In less than an hour, we reached a small junction with the trail that circled the entire immense lake. Unfortunately, there was no sign that indicated where our 5-star campsite would be. However, the trail we were on crossed the circumnavigating trail and appeared to head straight to the lake. We reasoned hopefully, that it would lead straight to our campsite and forged ahead expectantly. We were wrong.
The trail ended at the shore of the lake, but not at a campsite. With little appreciation of the beautiful lake spread out before us, we threw down our packs in a combination of exhaustion and disgust. Where the hell was our campsite? The map we had of the sites did not show enough detail to tell. However, not far from us, we saw a canoe pulled up on the shore and a couple talking and taking pictures. Maybe help could be found. We approached and Dan T. asked if they had a map. This led to a discussion where we learned several unpleasant facts.
First, we were nowhere near the peninsula camp site. They pointed out over the water. We looked. Across a large inlet we saw a peninsula. It was far away. Second, the site was occupied.  At the very end, we could see what looked like two tents. We contained, for the moment, the worst of our reactions and thanked the couple. We retreated to our packs to begin the process of re-evaluating, position finding, additional map viewing, swearing, and blaming. Pressure was mounting. I’m pretty sure there was a scuffle as words were exchanged between Rick and Dan S., but no blood was spilled. I pulled out the permit again to see if I could figure out anything new. I examined it closely.
 “Crap!” I cried. “Look at this!” I pointed to the permit.
The others crowded around. I waved the paper. The Site we would stay for the next two nights was clearly printed. It was campsite “8R3”. Not “8R5”, as we had requested. Every other site had been exactly what we had requested. The reservation I had received had confirmed we had 8R5. However, the rangers must have made a change some time before they printed the permit. And I had not noticed. We all groaned. I looked at the high level map campsite map, and oriented it to where 8R5 sat across the inlet. The picture was all too clear. We groaned again. Three more miles of hiking!  Some serious talk ensued about whether we should just find our own site and the hell with Yellowstone rules. I believe Dan S. said he would even cover the cost of any fine, however Kevin extolled the virtues of an epically long hiking day and swayed the group to stick to the straight and narrow.
Coping with frustration at Shoshone Lake--3 more miles to go.
We grimly hoisted packs, tightened boots, and adjusted hats. When the going gets tough, the MountainGuys buckle down. Literally. Back up to the Shoshone Lake Trail. Turn right and hike northwest. Up and down the rolling shoulders that surrounded the southwestern edge of the lake. Afternoon light filtered down through mixed forest of Ash and Aspen. Gold, green, and brilliant red leaves brightened the woods. The trail was mostly soft duff and about 18 inches wide. It was a great trail. And a good thing too, our feet were sore. We marched and marched. Small talk was non-existent. We just wanted to get it done.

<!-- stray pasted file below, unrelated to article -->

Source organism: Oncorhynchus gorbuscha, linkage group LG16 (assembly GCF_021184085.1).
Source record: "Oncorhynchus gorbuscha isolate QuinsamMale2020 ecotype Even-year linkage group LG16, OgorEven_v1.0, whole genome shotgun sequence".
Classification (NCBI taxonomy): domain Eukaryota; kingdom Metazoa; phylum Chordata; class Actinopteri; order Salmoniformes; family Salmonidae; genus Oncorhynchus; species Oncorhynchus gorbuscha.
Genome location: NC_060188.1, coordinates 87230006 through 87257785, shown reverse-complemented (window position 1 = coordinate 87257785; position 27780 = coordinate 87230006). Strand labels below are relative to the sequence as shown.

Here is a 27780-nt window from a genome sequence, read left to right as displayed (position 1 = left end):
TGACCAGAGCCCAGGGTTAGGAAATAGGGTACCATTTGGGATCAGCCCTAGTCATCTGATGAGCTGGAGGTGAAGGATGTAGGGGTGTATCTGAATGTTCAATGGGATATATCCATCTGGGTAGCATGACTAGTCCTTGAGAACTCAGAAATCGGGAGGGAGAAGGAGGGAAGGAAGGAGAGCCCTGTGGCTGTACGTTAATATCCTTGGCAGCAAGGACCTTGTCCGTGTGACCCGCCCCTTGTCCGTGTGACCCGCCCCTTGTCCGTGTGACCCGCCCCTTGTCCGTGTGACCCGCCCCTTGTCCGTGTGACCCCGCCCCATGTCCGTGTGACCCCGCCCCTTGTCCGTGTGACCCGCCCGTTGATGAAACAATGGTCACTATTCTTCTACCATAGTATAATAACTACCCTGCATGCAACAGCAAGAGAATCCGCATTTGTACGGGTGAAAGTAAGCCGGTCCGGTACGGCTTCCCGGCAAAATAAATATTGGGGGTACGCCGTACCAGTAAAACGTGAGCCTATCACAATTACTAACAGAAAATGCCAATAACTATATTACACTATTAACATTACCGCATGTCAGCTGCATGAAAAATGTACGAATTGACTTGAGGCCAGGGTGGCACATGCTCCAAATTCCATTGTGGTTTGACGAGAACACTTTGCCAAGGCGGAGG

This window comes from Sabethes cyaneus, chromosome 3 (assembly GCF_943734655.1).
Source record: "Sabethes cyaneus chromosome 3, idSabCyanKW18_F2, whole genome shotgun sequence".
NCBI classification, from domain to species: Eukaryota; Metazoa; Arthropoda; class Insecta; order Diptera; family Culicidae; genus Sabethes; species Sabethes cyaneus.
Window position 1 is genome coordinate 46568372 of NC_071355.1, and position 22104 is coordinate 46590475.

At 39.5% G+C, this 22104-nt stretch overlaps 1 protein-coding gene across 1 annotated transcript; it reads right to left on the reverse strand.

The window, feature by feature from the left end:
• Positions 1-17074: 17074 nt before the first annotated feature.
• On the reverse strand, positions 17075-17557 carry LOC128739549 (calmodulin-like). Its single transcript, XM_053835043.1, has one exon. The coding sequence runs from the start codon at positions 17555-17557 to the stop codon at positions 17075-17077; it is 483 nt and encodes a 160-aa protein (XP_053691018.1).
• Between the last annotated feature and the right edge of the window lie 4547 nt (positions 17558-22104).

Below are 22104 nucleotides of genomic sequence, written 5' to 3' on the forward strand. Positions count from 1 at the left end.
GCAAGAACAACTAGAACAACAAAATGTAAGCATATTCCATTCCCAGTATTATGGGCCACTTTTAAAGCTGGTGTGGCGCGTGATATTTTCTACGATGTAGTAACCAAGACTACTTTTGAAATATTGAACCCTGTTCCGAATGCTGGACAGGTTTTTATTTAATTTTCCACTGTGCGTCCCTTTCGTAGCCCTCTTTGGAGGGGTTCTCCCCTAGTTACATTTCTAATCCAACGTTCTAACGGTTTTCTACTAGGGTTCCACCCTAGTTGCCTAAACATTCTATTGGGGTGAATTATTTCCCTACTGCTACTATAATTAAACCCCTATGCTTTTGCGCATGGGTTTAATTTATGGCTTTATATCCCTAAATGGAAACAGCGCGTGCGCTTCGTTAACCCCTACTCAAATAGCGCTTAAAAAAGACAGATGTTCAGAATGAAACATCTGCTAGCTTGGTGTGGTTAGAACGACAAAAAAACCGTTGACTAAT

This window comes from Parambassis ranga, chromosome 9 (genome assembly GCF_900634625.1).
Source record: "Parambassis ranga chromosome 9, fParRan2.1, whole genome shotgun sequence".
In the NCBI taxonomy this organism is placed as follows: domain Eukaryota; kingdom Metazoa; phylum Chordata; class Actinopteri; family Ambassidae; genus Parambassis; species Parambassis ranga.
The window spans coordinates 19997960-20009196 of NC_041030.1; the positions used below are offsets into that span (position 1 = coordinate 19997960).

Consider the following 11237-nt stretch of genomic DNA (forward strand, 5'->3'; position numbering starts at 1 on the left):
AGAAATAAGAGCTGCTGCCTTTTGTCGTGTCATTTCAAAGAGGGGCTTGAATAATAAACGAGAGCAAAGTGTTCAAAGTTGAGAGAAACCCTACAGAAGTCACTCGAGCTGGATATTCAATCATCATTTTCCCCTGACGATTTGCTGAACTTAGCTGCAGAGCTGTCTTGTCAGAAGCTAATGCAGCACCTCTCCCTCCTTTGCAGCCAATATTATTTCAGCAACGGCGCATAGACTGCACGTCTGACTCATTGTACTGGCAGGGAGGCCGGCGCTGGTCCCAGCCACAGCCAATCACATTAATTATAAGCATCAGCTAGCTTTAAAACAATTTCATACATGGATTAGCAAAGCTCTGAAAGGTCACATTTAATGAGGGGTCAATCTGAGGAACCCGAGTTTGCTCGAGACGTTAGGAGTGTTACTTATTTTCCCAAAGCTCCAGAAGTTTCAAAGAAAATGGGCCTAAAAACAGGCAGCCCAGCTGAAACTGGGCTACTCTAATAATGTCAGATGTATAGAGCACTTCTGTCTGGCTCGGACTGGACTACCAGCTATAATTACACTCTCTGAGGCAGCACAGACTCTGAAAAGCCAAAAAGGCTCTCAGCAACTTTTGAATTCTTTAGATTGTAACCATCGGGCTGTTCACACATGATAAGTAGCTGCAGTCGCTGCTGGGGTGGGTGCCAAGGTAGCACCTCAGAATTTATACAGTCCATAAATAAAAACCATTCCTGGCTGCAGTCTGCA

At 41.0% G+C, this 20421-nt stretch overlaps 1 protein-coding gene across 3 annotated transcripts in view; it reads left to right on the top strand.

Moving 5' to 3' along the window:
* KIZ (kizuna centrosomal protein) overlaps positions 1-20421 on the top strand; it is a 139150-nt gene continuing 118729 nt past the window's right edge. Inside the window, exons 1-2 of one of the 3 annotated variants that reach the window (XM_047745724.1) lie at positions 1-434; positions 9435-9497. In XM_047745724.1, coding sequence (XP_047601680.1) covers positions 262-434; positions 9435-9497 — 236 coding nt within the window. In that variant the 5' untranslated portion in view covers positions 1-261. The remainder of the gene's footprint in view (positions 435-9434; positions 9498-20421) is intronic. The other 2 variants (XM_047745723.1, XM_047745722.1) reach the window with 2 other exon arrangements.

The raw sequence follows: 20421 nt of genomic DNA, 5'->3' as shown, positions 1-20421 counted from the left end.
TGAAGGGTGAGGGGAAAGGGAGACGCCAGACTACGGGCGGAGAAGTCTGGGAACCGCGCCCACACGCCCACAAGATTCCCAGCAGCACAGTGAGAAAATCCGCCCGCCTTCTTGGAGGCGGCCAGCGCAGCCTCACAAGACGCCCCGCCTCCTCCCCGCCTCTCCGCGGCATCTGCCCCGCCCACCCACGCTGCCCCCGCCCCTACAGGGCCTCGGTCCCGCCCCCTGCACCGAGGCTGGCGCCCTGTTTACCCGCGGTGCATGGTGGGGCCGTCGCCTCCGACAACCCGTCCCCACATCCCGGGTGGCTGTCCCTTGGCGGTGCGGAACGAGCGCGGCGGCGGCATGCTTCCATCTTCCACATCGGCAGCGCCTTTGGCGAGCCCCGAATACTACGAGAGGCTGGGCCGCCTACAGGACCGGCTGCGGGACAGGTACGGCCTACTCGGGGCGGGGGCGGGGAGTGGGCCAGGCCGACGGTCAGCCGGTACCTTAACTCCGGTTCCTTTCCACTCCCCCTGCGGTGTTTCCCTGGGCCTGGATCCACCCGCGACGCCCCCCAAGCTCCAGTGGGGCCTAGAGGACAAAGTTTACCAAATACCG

Finally, we got to the sign for the site. It marked a short trail about a quarter mile long leading down a long slope to the edge of the lake. There we found the three star site. It was small and perhaps 5 feet from the shore behind a screen of several trees and bushes. A stiff wind blew off the lake. The lake was big enough that the wind caused waves a foot high across much of the lake. The view at least was excellent. We could see the southwest end of the lake where we had first arrived about a mile away as the crow flies. From our vantage we could see multiple columns of steam marking the Shoshone Geyser basin. This high profile thermal area was one of the reasons for coming to the lake.  We also had a clear view to the far shore to the east about half a mile away. Shoshone Lake is shaped like a large hour glass tipped half-way over. We were on the lower half. The upper half was bigger. Overall it stretched more than two miles from end to end. 
View to the southwest end of Shoshone Lake--thermal steam rises, falls, and drifts down the shore

 We were bushed and our feet were hamburger. Despite the Park rules to pitch tents far from the cook area, Dan T. and Dan S. grabbed the closest flat spots nearby. Dan T. was 4 feet from the cooking area. Dan S. was much safer, all of 15 feet away.  Given that the biggest mammals we had seen were a few squirrels and chipmunks after four days of hiking, this seemed a reasonable risk. Rick, Kevin, and I spread out and wandered upslope looking for flat spots to pitch our tents. We all found nice spots with good views, pitched our tents, and collapsed with sighs of relief. Groans could be heard as boots were gingerly removed.

The sites by the Lake did not allow campfires, so it was stove-only as we prepared a dinner of Potato Corn Chowder. Though tired, we did feel a strong sense of accomplishment. The view was great and we watched the few clouds and the thermal steam turn pink as the sun went down. It was perhaps the longest day the MountainGuys had ever hiked. While unplanned, we found we could do it. And, perhaps, it might be the only way we would ever do it. Who plans for 15 mile days? We pondered this thought over cookies and tequila.  The next day was our layover day and we could sleep in with not a care in the world. Life was good.